Enough is Enough!

 This is one of our class blogs where ads have been appearing recently.

The class teacher contacted me for advice and I suggested that the school could sign up to be an edublogs supporter and then there would be no more ads appearing on their site. I also pointed out that if any other teachers were keen to set up a class blog, then their blogs could be included in the school’s ‘ad free’ package.

The school is happy to do that and the problem will be resolved soon.

Sometimes these ads are harmeless enough, but when I clicked on their blog earlier this evening, this is what I saw (these children are 6 years old!).



I focussed on the add links on the left hand side menu. When I clicked on the last link, it took me to this page:




Hence the post title …. enough is enough. My instincts tell me that it just isn’t right and that this sort of thing shouldn’t be happening on an ‘edu’ blog.

I wonder what others think?

26 thoughts on “Enough is Enough!

  1. Margaret,

    Like you, I am deeply concerned by the direction taken by edubloge recently. I understand the need for them to make money, even though I felt like they put me in a position where I had little choice but upgrade when I saw the infestation of adverts they placed inside my blogs entries. Inside the text of my posts, how invasive. Not even a (slightly more subtle) google advert in the sidebar but right there in the middle of the content I had posted!

    Now they have the audio/video comments feature. I see that the Edublogs news page is starting to take some heat over the issues that others have experienced and James’ response to this is astonishing. He says

    “for the moment the sheer ease of use makes it OK – and if you are that concerned about students seeing ads then I’d suggest that you make sure they stop using google (or any other search engine) or looking at online news sites.”

    Since when has “ease of use” made blatently adult content on an educational blog for schoolchildren an acceptable trade-off? The rest of his comments, about avoiding Google in the interests of internet safety are flippant at best. What we should be seeing from James and his friends at Edublogs is leadership and modelling of best practise in the educational application of blogging. Instead, we have a company who, while they have provided a great service until now, are happy to place their student users at risk in return for Google Adsense income.

    I will not be renewing my support for Edublogs. It won’t affect me greatly since I have another blog that is self-hosted. My primary concern is for those who don’t know how to do that and I hope that another solution steps up to fill the gap left by Edublogs.org.

    • Thanks Sinclair – well said! I feel very let down by Edublogs at the moment. I’ve always been very supportive of them (even during troubled times in the past) and have recommended them to other teachers (and to the L.A.). I’ve also spent a lot of my own time preparing training materials on how to use Edublogs….. but can’t see me using them again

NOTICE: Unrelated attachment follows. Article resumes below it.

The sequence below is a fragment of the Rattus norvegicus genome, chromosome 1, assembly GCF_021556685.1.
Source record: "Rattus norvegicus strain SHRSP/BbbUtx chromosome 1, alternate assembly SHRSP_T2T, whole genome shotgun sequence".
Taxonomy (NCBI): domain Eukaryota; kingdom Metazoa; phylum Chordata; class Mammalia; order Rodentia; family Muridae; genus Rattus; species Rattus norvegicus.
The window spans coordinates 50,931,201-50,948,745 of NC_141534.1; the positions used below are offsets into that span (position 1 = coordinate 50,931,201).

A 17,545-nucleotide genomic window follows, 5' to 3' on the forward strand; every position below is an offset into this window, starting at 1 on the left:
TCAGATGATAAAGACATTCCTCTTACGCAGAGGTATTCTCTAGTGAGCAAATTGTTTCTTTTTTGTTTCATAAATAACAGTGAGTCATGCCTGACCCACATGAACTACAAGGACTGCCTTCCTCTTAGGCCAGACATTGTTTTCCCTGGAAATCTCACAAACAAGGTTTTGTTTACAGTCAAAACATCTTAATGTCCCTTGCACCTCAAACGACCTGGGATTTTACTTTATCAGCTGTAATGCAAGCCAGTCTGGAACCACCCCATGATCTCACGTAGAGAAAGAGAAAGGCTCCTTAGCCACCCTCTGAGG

In the meantime, I’ve been adding class blogs here to my own class blog (supporter) so that they can be ad-free without forking out the money.

      Thanks for the offer of advice re self-hosting. I’ll email you today.

  2. At the risk of appearing a bit thick…and not knowing much about the mechanics of blogs…is there a problem withschools using wordpress ? I do and so does my school without issue. Blogger, if ‘unblocked’ in your authority or schools is also good, yes? or is there a problem with these of which I am unaware ?

    • Hello Jaye,

      I don’t know much about the mechanics of blogs, either ….. apart from Edublogs, Blogger and WordPress. com (still working out the difference between wp.com and wp.org).

      I began by using Blogger and found it very simple and user friendly. However, there are huge issues with the ‘next blog’ button. I did manage to remove it by messing about with code, but decided to move to Edublogs, because Blogger is banned in so many LA’s and I wanted the children to reach as wide an audience as possible.

      I’m now also familiar with wordpress.com, but I’ve read reports that they’re not ad-free either unless you pay. I’m not sure how ‘in your face’ the ads are, though? There’s also the added problem of wordpress not allowing Flash. We use photobucket a lot. I’ve managed to get them on to wordpress via vodpod ….. but I can imagine some teachers being put off by this extra step.

      David G and Sinclair have offered to advice on self-hosting …. not an area I’m familiar with. The search goes on

  3. I agree about the advertising being inappropriate – have you expressed your concerns to edublogs.

    We have used blogger for our school science blog, although it requires a google account to sign in, which may be an issue depending on how you try to use it (with pupils having their own IDs for example). Blogger is also blocked in many authorities – our policy is to block blogger but unblog individual blogs on request. (We also use our own domain name with blogger and removed the search bar etc to make it look less like a blogger site)